Election 2016: Keith Ellison: ‘I would love to see Elizabeth Warren’ run
It’s difficult to imagine that legislators had Timothy Hartford in mind when they passed the Racial Justice Act.
Taken at face value, the RJA — as it has come to be known among the prosecutors and defense attorneys who have to deal with its ramifications — looks and sounds like high-minded legislation in the finest tradition of the American justice system.
The first sentence of the law, reads: “No person shall be subject to or given a sentence of death, or shall be executed pursuant to any judgment that was sought or obtained on the basis of race.”
Who could argue with that?
So how is it that Hartford, a white man who admitted killing an aging white shut-in and a white volunteer who stopped to care for him, can claim for one second that he is the victim of discrimination?
….. [S]tate Rep. Larry Womble, a Democrat from Winston-Salem, in March 2009 proposed legislation that would eventually become the Racial Justice Act.
He and other backers wanted the death penalty applied fairly and without regard to race. They had the statistics: Those who kill white people are 2.6 times more likely to be executed than those who kill minorities; 54 percent of those on death row are black, to name two — and they saw the bill enacted in August 2009. A successful appeal under the RJA can change a death sentence only to life in prison without the possibility of parole. The first wave of appeals was filed this summer.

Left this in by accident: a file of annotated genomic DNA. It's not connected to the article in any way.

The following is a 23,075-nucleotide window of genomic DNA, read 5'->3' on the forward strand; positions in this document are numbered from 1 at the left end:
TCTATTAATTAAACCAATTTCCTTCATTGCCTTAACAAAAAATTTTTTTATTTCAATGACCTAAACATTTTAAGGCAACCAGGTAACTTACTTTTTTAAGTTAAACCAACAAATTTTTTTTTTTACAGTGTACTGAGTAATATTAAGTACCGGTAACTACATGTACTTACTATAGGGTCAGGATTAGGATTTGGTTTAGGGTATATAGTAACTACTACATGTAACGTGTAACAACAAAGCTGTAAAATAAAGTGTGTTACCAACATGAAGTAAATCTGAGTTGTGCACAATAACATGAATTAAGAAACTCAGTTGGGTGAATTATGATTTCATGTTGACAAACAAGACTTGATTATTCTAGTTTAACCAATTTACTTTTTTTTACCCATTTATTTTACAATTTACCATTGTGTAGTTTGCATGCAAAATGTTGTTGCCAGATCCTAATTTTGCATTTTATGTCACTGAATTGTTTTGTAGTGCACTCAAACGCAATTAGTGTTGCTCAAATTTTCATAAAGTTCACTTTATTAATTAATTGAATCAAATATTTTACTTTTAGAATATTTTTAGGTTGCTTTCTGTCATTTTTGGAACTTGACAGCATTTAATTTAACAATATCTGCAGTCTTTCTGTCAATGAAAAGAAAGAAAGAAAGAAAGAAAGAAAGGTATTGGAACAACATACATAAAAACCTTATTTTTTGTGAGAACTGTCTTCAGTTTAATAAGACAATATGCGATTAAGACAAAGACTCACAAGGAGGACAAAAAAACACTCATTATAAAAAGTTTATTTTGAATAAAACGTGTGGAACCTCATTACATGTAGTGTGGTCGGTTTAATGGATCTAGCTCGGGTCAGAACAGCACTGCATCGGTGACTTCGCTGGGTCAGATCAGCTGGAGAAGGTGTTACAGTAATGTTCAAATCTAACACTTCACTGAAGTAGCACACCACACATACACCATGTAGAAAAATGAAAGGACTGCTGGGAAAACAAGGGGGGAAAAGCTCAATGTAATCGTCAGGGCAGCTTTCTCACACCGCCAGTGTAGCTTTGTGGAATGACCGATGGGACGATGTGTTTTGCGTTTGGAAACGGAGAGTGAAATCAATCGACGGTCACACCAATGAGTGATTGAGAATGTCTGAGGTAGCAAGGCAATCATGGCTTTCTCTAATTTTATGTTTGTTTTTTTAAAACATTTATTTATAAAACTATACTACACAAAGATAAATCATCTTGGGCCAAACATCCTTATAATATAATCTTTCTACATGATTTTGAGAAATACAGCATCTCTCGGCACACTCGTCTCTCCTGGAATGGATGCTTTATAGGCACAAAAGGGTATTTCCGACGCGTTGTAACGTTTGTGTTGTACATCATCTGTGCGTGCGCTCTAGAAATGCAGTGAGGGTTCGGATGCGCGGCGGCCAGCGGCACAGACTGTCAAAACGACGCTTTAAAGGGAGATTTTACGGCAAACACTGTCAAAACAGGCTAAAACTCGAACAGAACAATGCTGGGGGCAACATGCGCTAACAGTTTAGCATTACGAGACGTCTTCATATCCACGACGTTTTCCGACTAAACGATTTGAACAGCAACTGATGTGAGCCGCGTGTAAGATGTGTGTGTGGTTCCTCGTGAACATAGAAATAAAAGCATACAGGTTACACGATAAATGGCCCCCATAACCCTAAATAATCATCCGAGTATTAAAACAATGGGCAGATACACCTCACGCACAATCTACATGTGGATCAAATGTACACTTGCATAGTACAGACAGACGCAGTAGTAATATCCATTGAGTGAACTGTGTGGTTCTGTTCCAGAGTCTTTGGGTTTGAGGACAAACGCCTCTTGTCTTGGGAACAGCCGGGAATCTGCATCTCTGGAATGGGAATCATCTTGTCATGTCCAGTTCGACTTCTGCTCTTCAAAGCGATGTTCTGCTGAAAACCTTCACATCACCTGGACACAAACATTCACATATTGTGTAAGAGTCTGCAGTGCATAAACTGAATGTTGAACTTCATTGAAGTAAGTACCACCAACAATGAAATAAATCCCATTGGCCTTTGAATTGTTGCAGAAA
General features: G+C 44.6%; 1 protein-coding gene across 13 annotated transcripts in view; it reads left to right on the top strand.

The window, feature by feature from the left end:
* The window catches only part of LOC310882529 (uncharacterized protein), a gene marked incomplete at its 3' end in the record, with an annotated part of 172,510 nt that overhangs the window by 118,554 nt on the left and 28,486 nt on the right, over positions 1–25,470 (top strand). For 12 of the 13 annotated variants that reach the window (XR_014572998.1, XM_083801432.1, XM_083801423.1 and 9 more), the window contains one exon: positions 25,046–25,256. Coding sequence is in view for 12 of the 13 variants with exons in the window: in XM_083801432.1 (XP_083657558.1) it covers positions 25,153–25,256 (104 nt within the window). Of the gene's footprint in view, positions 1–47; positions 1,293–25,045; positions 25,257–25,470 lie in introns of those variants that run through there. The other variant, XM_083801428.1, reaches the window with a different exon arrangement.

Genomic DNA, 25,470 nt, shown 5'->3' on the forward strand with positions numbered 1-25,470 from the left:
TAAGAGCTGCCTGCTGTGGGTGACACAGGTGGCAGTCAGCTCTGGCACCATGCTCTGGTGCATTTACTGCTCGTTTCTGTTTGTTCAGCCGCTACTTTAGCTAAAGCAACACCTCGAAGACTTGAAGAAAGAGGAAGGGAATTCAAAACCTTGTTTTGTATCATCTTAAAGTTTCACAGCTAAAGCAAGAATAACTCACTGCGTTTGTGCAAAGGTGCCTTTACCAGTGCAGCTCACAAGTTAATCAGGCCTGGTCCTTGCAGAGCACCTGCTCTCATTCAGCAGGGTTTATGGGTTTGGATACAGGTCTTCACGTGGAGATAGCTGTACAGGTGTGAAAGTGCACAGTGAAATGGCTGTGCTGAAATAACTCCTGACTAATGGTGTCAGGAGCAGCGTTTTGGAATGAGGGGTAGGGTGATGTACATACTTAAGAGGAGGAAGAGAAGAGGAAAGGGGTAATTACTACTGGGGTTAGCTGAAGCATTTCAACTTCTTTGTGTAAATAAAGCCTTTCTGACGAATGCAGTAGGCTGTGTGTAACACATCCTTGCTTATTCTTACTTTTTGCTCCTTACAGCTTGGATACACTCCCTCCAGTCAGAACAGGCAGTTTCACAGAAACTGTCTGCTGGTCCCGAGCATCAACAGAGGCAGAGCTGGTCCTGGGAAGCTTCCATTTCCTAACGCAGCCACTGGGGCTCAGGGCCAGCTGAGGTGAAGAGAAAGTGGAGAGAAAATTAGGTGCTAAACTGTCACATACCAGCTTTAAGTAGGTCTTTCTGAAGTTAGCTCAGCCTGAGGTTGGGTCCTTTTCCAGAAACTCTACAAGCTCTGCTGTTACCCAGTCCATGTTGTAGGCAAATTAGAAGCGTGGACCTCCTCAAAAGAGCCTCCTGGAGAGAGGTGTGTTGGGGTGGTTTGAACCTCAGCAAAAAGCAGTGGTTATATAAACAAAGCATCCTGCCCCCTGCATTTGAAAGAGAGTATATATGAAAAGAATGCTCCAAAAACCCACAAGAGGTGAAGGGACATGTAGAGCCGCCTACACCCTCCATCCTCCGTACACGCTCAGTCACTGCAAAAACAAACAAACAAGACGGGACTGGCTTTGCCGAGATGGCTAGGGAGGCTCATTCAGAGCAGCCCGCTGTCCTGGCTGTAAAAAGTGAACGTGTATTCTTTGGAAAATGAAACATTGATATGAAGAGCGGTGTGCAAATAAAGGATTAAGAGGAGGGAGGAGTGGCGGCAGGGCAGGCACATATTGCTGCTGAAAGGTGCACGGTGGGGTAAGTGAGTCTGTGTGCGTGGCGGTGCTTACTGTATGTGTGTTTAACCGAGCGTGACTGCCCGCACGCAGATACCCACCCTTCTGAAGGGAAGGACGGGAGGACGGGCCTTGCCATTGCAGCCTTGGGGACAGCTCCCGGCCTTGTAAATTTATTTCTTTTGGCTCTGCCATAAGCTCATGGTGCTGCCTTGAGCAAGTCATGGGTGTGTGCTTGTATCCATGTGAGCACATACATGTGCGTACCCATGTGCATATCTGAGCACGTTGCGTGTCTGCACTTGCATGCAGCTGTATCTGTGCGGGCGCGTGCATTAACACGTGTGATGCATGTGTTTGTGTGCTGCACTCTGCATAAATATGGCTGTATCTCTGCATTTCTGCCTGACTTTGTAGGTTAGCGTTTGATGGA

“My intention was to put another tool in the toolbox where either side could use the law to make sure (the death penalty) was applied fairly,” Womble said last week. “We were trying to bring some fairness to the legal and judicial system. It is not a get-out-of-jail bill.”
Womble, one of the bill’s authors and champions, said last week that he and other backers had never intended for the law to be used as a back-door way to abolish the death penalty, nor did they envision that it might be used in cases such as Hartford’s.
“Originally the way it was written, it would not apply to situations like that … that was not our intent when we wrote that bill,” Womble said.
Oh, baloney. Any law proposed by Democrats as it relates to capital punishment has to do with one thing and one thing only: abolishing it. They’ve been after the death penalty with a vengeance since the mid-60s under the guise of it allegedly being “cruel and unusual punishment” but in reality they hate the death penalty because it punishes the worst offenders in our society who liberals believe don’t deserve a death row sentence because they had a bad childhood, or whatever the “rationale of the moment” may be – as if a bad childhood is an excuse for murder.